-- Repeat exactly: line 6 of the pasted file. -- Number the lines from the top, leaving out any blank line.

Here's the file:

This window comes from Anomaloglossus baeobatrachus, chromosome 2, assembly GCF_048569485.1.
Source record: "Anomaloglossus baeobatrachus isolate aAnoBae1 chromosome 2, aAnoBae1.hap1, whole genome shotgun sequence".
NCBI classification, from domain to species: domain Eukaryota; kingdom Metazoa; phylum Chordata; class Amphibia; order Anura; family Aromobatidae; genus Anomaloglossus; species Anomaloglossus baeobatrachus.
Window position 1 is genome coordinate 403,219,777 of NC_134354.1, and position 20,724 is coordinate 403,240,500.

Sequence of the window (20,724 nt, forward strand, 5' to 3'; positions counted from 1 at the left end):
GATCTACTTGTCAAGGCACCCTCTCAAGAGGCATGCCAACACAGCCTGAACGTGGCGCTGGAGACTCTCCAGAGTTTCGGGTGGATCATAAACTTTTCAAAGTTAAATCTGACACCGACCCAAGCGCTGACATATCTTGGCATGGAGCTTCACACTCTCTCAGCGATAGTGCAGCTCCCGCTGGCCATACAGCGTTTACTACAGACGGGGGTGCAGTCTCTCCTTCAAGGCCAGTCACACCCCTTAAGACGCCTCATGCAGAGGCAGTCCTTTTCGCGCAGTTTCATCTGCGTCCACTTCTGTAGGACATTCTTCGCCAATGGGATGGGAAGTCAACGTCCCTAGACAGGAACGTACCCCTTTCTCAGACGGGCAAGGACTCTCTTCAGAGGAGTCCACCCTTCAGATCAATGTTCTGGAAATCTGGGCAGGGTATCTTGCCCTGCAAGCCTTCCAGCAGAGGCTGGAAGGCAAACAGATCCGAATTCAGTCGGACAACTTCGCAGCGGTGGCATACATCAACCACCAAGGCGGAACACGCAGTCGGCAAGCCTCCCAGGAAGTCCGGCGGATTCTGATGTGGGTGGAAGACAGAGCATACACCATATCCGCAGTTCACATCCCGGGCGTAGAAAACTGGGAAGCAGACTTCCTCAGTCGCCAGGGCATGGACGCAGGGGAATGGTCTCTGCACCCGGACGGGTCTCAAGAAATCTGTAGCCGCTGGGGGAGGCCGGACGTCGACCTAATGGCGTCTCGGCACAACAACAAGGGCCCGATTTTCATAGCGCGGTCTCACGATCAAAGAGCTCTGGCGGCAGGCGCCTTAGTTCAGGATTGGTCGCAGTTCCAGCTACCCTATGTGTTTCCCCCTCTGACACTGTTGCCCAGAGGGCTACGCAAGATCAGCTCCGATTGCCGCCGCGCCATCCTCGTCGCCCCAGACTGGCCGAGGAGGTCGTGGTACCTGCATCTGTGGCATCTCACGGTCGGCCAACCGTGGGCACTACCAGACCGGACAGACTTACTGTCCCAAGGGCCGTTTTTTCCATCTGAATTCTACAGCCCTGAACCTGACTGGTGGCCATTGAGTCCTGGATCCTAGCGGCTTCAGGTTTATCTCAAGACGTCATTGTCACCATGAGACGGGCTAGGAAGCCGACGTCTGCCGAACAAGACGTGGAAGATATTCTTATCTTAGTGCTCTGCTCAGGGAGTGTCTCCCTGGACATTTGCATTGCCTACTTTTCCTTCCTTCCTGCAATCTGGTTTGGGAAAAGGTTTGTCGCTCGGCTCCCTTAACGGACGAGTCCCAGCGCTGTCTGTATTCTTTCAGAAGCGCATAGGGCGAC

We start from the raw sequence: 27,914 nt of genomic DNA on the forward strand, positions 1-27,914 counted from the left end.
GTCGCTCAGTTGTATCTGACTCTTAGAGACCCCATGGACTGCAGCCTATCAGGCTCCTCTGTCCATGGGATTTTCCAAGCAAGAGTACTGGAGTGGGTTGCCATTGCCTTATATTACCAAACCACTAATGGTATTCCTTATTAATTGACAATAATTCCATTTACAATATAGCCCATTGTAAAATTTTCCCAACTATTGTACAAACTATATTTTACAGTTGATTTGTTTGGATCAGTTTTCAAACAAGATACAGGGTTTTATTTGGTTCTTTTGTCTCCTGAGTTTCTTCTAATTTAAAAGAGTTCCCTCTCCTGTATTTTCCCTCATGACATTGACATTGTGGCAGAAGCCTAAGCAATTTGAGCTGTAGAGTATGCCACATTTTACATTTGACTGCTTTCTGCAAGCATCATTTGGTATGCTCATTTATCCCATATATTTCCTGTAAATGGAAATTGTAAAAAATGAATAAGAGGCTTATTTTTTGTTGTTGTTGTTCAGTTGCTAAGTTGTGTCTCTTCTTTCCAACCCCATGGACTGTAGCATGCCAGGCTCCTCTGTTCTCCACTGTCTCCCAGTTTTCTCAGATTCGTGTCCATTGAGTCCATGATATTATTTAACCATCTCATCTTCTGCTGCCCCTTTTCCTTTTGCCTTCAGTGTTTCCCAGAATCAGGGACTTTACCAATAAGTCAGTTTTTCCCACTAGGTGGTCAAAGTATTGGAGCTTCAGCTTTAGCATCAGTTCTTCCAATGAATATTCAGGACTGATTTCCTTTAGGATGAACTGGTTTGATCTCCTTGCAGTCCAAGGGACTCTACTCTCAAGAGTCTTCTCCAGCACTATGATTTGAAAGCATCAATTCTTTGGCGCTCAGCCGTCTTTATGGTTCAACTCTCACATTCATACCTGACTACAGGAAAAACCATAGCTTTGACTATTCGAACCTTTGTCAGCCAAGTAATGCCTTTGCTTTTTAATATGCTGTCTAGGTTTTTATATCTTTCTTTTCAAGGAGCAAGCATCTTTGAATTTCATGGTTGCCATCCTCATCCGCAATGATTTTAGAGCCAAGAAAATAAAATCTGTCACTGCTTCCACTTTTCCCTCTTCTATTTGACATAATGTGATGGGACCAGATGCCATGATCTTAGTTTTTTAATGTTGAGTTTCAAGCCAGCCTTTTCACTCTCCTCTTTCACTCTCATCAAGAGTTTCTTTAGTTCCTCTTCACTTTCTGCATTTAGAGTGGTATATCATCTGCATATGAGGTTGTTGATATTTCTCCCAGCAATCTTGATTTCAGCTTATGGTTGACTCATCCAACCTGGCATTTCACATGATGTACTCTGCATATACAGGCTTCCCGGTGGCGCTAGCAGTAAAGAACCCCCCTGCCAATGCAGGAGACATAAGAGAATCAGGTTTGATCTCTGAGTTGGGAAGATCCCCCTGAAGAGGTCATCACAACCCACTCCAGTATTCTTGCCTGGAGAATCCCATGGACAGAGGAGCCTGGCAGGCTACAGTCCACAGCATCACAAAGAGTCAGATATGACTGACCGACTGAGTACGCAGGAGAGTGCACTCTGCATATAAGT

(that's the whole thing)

GATCTACTTGTCAAGGCACCCTCTCAAGAGGCATGCCAACACAGCCTGAACGTGGCGCTGGAGACTCTCCAGAGTTTCGGGTGGATCATAAACTTTTCAAAGTTAAATCTGACACCGACCCAAGCGCTGACATATCTTGGCATGGAGCTTCACACTCTCTCAGCGATAGTGCAGCTCCCGCTGGCCATACAGCGTTTACTACAGACGGGGGTGCAGTCTCTCCTTCAAGGCCAGTCACACCCCTTAAGACGCCTCATGCAGAGGCAGTCCTTTTCGCGCAGTTTCATCTGCGTCCACTTCTGTAGGACATTCTTCGCCAATGGGATGGGAAGTCAACGTCCCTAGACAGGAACGTACCCCTTTCTCAGACGGGCAAGGACTCTCTTCAGAGGAGTCCACCCTTCAGATCAATGTTCTGGAAATCTGGGCAGGGTATCTTGCCCTGCAAGCCTTCCAGCAGAGGCTGGAAGGCAAACAGATCCGAATTCAGTCGGACAACTTCGCAGCGGTGGCATACATCAACCACCAAGGCGGAACACGCAGTCGGCAAGCCTCCCAGGAAGTCCGGCGGATTCTGATGTGGGTGGAAGACAGAGCATACACCATATCCGCAGTTCACATCCCGGGCGTAGAAAACTGGGAAGCAGACTTCCTCAGTCGCCAGGGCATGGACGCAGGGGAATGGTCTCTGCACCCGGACGGGTCTCAAGAAATCTGTAGCCGCTGGGGGAGGCCGGACGTCGACCTAATGGCGTCTCGGCACAACAACAAGGGCCCGATTTTCATAGCGCGGTCTCACGATCAAAGAGCTCTGGCGGCAGGCGCCTTAGTTCAGGATTGGTCGCAGTTCCAGCTACCCTATGTGTTTCCCCCTCTGACACTGTTGCCCAGAGGGCTACGCAAGATCAGCTCCGATTGCCGCCGCGCCATCCTCGTCGCCCCAGACTGGCCGAGGAGGTCGTGGTACCTGCATCTGTGGCATCTCACGGTCGGCCAACCGTGGGCACTACCAGACCGGACAGACTTACTGTCCCAAGGGCCGTTTTTTCCATCTGAATTCTACAGCCCTGAACCTGACTGGTGGCCATTGAGTCCTGGATCCTAGCGGCTTCAGGTTTATCTCAAGACGTCATTGTCACCATGAGACGGGCTAGGAAGCCGACGTCTGCCGAACAAGACGTGGAAGATATTCTTATCTTAGTGCTCTGCTCAGGGAGTGTCTCCCTGGACATTTGCATTGCCTACTTTTCCTTCCTTCCTGCAATCTGGTTTGGGAAAAGGTTTGTCGCTCGGCTCCCTTAACGGACGAGTCCCAGCGCTGTCTGTATTCTTTCAGAAGCGCATAGGGCGAC